Expert jurists, as all the Supreme Court Justices are, can effectively present alternate perspectives on an issue through dissenting opinions in a case. All the same, it is not common for a strongly divided Court to voice its opinions strongly in an opinion. It is even more uncommon to have multiple dissenting opinions. (Initial report on Supreme Court ruling that the death penalty for juveniles is unconstitutional)
Judicial activism has been both good and bad for societies the world over. A mute, consensus-driven court might not be a valuable resource. An independent judiciary has been recognized as one of the cornerstones of a free society. The multiple dissents illustrate this principle clearly.
(ref on judicial activism: Justice Saldanha, Retd., of India, who did much in this sphere, including this paper on "Judicial Activism as a catalyst of institutional reform")
The issue of death penalty for juveniles is a strong enough issue, causing two dissenting opinions. (Full judgement at FindLaw)Justice Sandra Day O'Connor opines that
(O'Connor)Adolescents as a class are undoubtedly less mature, and therefore less culpable for their misconduct, than adults. But the Court has adduced no evidence impeaching the seemingly reasonable conclusion reached by many state legislatures: that at least some 17-year-old murderers are sufficiently mature to deserve the death penalty in an appropriate case. Nor has it been shown that capital sentencing juries are incapable of accurately assessing a youthful defendant's maturity or of giving due weight to the mitigating characteristics associated with youth.
On this record--and especially in light of the fact that so little has changed since our recent decision in Stanford--I would not substitute our judgment about the moral propriety of capital punishment for 17-year-old murderers for the judgments of the Nation's legislatures. Rather, I would demand a clearer showing that our society truly has set its face against this practice before reading the Eighth Amendment categorically to forbid it.
I turn, finally, to the Court's discussion of foreign and international law. Without question, there has been a global trend in recent years towards abolishing capital punishment for under-18 offenders. Very few, if any, countries other than the United States now permit this practice in law or in fact. See ante, at 22-23. While acknowledging that the actions and views of other countries do not dictate the outcome of our Eighth Amendment inquiry, the Court asserts that "the overwhelming weight of international opinion against the juvenile death penalty ... does provide respected and significant confirmation for [its] own conclusions." Because I do not believe that a genuine national consensus against the juvenile death penalty has yet developed, and because I do not believe the Court's moral proportionality argument justifies a categorical, age-based constitutional rule, I can assign no such confirmatory role to the international consensus described by the Court. In short, the evidence of an international consensus does not alter my determination that the Eighth Amendment does not, at this time, forbid capital punishment of 17-year-old murderers in all cases.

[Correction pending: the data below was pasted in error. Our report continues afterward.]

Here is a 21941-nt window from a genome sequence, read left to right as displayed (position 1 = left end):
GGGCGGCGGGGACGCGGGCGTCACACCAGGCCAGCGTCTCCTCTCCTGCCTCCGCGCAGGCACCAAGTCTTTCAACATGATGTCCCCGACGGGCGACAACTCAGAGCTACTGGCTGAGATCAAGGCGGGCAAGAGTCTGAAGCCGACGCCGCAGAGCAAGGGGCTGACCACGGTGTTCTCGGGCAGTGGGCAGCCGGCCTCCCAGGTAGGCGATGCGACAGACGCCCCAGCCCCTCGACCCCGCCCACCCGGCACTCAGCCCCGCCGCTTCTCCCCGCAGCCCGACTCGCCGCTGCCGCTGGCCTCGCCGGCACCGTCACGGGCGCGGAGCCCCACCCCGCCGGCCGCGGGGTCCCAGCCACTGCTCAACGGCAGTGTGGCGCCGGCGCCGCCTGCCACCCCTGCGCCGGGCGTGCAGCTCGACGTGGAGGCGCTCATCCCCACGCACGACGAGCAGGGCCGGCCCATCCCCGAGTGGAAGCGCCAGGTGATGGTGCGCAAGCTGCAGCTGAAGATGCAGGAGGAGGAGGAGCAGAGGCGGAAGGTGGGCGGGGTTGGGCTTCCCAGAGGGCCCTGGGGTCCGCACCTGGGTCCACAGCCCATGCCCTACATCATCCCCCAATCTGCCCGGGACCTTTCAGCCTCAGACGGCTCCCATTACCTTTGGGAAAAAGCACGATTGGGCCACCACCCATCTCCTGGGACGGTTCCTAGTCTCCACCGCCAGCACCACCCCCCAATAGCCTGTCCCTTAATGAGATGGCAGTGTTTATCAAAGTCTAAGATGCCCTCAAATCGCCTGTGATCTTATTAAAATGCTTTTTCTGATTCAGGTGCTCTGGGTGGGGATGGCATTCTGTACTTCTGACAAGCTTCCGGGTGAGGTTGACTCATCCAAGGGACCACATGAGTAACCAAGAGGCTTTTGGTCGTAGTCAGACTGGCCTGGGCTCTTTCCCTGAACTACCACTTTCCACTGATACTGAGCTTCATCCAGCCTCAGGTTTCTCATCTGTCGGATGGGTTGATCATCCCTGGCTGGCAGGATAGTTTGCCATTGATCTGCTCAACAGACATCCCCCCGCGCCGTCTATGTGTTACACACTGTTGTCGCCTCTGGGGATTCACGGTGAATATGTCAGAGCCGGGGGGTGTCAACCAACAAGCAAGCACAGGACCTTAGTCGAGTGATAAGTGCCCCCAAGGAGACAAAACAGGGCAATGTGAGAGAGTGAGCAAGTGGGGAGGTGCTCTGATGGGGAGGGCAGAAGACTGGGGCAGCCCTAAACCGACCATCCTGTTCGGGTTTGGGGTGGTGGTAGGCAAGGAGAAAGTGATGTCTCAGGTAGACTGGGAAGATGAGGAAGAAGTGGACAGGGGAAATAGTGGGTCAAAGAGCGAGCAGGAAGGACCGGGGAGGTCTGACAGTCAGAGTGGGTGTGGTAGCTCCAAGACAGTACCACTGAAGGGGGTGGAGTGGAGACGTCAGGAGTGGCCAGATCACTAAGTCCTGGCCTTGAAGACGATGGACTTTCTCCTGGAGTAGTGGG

Justices Scalia, Rehnquist and Thomas in a second minority opinion state
(Scalia, et. al.)Today's opinion provides a perfect example of why judges are ill equipped to make the type of legislative judgments the Court insists on making here. To support its opinion that States should be prohibited from imposing the death penalty on anyone who committed murder before age 18, the Court looks to scientific and sociological studies, picking and choosing those that support its position. It never explains why those particular studies are methodologically sound; none was ever entered into evidence or tested in an adversarial proceeding.